Kerry carries winner's momentum
Published: Wednesday, January 28, 2004 at 5:04 p.m.
Last Modified: Wednesday, January 28, 2004 at 5:04 p.m.
WASHINGTON (AP) - John Kerry has a winner's pocketful of money and momentum for a cross-country campaign blitz designed to solidify his standing atop the Democratic presidential field. His rivals must make do with less _ and with little time.
Reeling from Kerry's back-to-back thrashings in Iowa and New Hampshire, Howard Dean retreated Wednesday to Vermont where he resisted efforts by advisers to scale back his fight-in-every-state ambitions. The former governor also was considering staff changes.
"I think they can get their act together," said Jeff Link, a Dean supporter and strategist to Iowa Sen. Tom Harkin, who has endorsed Dean. "But the hard part is, how do you slow Kerry down after two big wins?"
The same question loomed for Wesley Clark and Sen. John Edwards of North Carolina after they finished 26 percentage points behind Kerry and 14 percentage points behind Dean in New Hampshire. They hope to cherry-pick a victory or two _ and some delegates _ from the list of seven states holding elections Tuesday.
Sen. Joe Lieberman of Connecticut finished fifth, and ignored the advice of some supporters to drop out. "I got a good start," he said, even as some backers said he was finished.
Kerry pressed his advantage Wednesday by preparing to saturate the airwaves with political ads in all seven states _ Missouri, Arizona, South Carolina, Oklahoma, New Mexico, Delaware and North Dakota.
He unveiled key endorsements, starting with South Carolina Rep. Jim Clyburn, and worked to secure more proof that the Democratic establishment was falling behind his candidacy. Aides said they expected to bring the governors of Michigan and Arizona into the fold soon.
Still, Kerry has his hurdles to climb. He has not aired ads or visited the states in months. And, as the front-runner, he is now a big target spreading his resources across seven states while rivals choose their spots.
He has adopted the same momentum-building strategy once used by Dean, who racked up endorsements from former Vice President Al Gore and his 2000 rival, Bill Bradley, along with Harkin and two major labor unions.
The high-profile embraces contrasted with Dean's antiestablishment image, slowing a campaign already staggered by the candidate's miscues and his rivals' attacks. Kerry doesn't expect that problem because he hopes to be the establishment candidate, the rallying point for party elite wary of Dean.
That leaves the New Hampshire also-rans little room to maneuver in seven states where voters are just starting to pay attention _ with their first sight being a front-running Kerry.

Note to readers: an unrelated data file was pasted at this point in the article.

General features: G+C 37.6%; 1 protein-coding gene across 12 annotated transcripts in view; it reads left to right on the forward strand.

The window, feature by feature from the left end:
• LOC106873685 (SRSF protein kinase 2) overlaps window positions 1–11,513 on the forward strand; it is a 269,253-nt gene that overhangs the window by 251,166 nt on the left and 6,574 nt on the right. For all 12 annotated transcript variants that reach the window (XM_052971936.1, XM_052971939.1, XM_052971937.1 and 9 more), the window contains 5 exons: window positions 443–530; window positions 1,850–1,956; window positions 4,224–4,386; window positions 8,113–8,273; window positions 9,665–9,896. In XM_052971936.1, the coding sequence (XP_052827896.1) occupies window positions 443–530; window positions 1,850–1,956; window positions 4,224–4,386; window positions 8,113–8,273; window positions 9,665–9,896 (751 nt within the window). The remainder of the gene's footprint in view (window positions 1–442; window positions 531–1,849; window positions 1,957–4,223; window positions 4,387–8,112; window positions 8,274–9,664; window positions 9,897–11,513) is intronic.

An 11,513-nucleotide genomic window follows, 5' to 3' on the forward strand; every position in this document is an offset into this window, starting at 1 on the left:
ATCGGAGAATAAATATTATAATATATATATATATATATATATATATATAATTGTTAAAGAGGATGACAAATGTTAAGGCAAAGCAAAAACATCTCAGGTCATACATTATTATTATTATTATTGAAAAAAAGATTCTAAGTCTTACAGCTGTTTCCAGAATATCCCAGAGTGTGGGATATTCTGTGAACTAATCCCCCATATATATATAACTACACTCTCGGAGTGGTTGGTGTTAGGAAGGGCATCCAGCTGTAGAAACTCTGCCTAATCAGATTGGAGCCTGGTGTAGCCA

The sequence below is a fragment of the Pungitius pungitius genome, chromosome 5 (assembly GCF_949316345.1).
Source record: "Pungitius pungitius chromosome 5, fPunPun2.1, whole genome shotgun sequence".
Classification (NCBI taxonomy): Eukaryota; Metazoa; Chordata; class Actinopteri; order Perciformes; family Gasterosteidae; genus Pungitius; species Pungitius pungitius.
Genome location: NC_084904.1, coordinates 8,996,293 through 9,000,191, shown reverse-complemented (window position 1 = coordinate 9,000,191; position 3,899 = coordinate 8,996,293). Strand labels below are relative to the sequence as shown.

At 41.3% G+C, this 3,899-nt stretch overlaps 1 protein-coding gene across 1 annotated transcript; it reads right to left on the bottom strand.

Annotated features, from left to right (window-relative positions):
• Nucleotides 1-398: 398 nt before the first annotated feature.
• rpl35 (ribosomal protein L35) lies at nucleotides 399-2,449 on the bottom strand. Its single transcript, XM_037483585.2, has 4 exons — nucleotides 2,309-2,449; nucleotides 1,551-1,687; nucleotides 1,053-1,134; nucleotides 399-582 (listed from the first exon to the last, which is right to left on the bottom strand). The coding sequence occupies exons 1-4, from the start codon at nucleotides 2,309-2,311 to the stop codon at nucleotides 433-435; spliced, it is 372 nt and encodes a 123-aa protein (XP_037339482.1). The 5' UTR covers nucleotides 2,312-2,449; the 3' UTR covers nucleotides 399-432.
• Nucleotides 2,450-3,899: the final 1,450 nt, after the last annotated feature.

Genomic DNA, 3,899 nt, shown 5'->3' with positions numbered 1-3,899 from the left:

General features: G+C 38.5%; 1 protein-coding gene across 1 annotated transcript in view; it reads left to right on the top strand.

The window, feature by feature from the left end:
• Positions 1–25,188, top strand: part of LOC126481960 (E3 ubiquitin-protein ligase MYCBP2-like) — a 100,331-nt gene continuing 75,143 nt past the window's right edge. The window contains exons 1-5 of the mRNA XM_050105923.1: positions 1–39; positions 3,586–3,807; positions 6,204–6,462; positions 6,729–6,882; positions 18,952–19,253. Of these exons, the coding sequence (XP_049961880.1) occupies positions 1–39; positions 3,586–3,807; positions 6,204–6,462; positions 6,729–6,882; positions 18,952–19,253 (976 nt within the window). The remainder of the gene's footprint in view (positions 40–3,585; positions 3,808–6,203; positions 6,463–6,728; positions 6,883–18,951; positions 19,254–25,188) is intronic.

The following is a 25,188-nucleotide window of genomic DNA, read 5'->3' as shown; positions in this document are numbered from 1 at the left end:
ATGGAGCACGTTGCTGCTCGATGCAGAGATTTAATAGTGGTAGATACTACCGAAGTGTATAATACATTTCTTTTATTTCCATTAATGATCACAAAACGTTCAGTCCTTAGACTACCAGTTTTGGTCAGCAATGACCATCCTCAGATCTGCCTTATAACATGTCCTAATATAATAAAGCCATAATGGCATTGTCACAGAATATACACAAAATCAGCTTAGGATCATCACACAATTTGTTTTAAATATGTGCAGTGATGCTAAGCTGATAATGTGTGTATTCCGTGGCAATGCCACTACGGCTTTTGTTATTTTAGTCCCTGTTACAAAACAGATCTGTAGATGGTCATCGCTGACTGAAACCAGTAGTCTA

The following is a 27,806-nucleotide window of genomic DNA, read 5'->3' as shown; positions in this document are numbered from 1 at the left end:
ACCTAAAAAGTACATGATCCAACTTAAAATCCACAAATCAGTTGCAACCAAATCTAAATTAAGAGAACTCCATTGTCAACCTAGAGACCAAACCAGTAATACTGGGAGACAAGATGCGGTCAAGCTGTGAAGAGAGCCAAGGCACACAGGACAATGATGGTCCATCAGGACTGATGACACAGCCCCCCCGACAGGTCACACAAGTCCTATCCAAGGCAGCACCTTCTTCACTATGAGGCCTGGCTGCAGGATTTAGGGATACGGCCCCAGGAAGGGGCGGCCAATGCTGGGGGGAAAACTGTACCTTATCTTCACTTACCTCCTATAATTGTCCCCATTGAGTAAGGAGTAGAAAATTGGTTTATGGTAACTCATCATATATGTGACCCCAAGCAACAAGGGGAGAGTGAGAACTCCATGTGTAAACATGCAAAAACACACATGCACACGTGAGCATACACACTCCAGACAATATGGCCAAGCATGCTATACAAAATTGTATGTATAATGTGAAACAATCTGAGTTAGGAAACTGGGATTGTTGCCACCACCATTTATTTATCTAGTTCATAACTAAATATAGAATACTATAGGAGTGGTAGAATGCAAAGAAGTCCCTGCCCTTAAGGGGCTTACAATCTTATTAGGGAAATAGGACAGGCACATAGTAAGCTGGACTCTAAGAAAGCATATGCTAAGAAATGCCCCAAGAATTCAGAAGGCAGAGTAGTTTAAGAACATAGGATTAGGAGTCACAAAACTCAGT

The candidates' problems are compounded by a lack of money. Even Dean, the field's top fund-raiser, has less than $5 million on hand. He has not aired TV ads in any of the seven states this week, and it would cost at least $1.5 million to saturate the airwaves, like Kerry.
Several Dean advisers, speaking on condition of anonymity, said there is not enough time to slow Kerry's momentum before Tuesday. They want to build what one aide called a political firewall, ceding most, if not all, of Tuesday's races to focus on Michigan and Washington state on Feb. 7 and Wisconsin 10 days later.
Dean said no. "We're going to try everywhere," he told The Associated Press.
Right now, Dean is playing nowhere. Although he plans to travel to Missouri, Arizona, South Carolina and New Mexico, he has no ads airing in those states. It will be hard to run a serious campaign in any state without TV advertising.
Edwards is airing ads in South Carolina, Oklahoma and New Mexico. In a bid to turn the race into Kerry vs. Edwards, he bought TV ad time Wednesday in Missouri, which is Tuesday's biggest prize with 74 delegates.
Kerry leads in polls in Missouri, which came into play only recently when native son Rep. Dick Gephardt dropped out of the race. Gephardt's top strategist, Steve Elmendorf, joined Kerry's team. He knows Missouri politics, but Elmendorf's greatest assets are his ties to labor and Capitol Hill.
Despite Kerry's advantages, Edwards, Clark and Dean are waging Missouri campaigns in hopes of picking up a few delegates. Under party rules, delegates are divided among strong finishers.
Clark has aired ads in Arizona, South Carolina, Oklahoma, North Dakota and New Mexico for weeks. He hopes that gives him an edge, even after all the free publicity Kerry got out of his twin victories.
Lieberman has aired ads in Arizona, South Carolina, Oklahoma and Delaware, but he has little money and no momentum after New Hampshire.
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